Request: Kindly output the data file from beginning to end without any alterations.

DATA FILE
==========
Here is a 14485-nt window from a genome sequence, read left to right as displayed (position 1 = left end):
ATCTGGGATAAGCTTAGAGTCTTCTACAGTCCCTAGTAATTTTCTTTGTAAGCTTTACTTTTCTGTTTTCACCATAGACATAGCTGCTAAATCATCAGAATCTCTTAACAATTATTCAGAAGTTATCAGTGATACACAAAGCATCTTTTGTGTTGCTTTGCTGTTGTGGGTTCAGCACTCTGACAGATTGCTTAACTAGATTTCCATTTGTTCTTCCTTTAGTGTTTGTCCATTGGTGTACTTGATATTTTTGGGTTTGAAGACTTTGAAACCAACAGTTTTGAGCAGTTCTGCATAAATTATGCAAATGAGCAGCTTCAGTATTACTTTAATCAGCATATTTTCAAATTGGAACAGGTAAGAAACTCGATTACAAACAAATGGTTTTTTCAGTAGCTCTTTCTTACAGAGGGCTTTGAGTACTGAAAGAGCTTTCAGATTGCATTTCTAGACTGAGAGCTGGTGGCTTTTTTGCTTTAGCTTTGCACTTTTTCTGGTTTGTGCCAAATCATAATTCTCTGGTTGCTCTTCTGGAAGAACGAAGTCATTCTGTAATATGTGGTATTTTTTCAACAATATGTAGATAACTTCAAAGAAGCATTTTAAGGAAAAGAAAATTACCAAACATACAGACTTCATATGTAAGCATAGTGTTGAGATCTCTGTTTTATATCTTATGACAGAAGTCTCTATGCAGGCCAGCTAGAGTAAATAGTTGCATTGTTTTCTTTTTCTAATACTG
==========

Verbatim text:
Here is a 14485-nt window from a genome sequence, read left to right as displayed (position 1 = left end):
ATCTGGGATAAGCTTAGAGTCTTCTACAGTCCCTAGTAATTTTCTTTGTAAGCTTTACTTTTCTGTTTTCACCATAGACATAGCTGCTAAATCATCAGAATCTCTTAACAATTATTCAGAAGTTATCAGTGATACACAAAGCATCTTTTGTGTTGCTTTGCTGTTGTGGGTTCAGCACTCTGACAGATTGCTTAACTAGATTTCCATTTGTTCTTCCTTTAGTGTTTGTCCATTGGTGTACTTGATATTTTTGGGTTTGAAGACTTTGAAACCAACAGTTTTGAGCAGTTCTGCATAAATTATGCAAATGAGCAGCTTCAGTATTACTTTAATCAGCATATTTTCAAATTGGAACAGGTAAGAAACTCGATTACAAACAAATGGTTTTTTCAGTAGCTCTTTCTTACAGAGGGCTTTGAGTACTGAAAGAGCTTTCAGATTGCATTTCTAGACTGAGAGCTGGTGGCTTTTTTGCTTTAGCTTTGCACTTTTTCTGGTTTGTGCCAAATCATAATTCTCTGGTTGCTCTTCTGGAAGAACGAAGTCATTCTGTAATATGTGGTATTTTTTCAACAATATGTAGATAACTTCAAAGAAGCATTTTAAGGAAAAGAAAATTACCAAACATACAGACTTCATATGTAAGCATAGTGTTGAGATCTCTGTTTTATATCTTATGACAGAAGTCTCTATGCAGGCCAGCTAGAGTAAATAGTTGCATTGTTTTCTTTTTCTAATACTG